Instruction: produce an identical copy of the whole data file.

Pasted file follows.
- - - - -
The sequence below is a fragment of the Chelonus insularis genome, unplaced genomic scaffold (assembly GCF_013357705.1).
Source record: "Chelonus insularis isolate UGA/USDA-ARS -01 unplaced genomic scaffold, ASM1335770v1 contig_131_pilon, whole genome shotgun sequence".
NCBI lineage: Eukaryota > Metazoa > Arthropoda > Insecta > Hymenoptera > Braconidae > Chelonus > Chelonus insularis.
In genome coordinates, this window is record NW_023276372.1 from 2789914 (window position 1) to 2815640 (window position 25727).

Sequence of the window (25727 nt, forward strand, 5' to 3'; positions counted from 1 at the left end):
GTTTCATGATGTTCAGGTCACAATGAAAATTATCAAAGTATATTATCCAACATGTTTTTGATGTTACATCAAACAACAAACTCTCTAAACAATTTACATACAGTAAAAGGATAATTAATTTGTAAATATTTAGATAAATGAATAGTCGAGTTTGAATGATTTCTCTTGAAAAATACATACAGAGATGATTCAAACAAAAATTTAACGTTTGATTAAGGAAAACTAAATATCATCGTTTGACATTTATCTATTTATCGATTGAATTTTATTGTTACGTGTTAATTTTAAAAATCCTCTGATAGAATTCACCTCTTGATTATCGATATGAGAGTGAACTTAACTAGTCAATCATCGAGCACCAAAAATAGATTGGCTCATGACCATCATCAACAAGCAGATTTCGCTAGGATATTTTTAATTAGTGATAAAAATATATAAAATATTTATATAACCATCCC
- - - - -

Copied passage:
The sequence below is a fragment of the Chelonus insularis genome, unplaced genomic scaffold (assembly GCF_013357705.1).
Source record: "Chelonus insularis isolate UGA/USDA-ARS -01 unplaced genomic scaffold, ASM1335770v1 contig_131_pilon, whole genome shotgun sequence".
NCBI lineage: Eukaryota > Metazoa > Arthropoda > Insecta > Hymenoptera > Braconidae > Chelonus > Chelonus insularis.
In genome coordinates, this window is record NW_023276372.1 from 2789914 (window position 1) to 2815640 (window position 25727).

Sequence of the window (25727 nt, forward strand, 5' to 3'; positions counted from 1 at the left end):
GTTTCATGATGTTCAGGTCACAATGAAAATTATCAAAGTATATTATCCAACATGTTTTTGATGTTACATCAAACAACAAACTCTCTAAACAATTTACATACAGTAAAAGGATAATTAATTTGTAAATATTTAGATAAATGAATAGTCGAGTTTGAATGATTTCTCTTGAAAAATACATACAGAGATGATTCAAACAAAAATTTAACGTTTGATTAAGGAAAACTAAATATCATCGTTTGACATTTATCTATTTATCGATTGAATTTTATTGTTACGTGTTAATTTTAAAAATCCTCTGATAGAATTCACCTCTTGATTATCGATATGAGAGTGAACTTAACTAGTCAATCATCGAGCACCAAAAATAGATTGGCTCATGACCATCATCAACAAGCAGATTTCGCTAGGATATTTTTAATTAGTGATAAAAATATATAAAATATTTATATAACCATCCC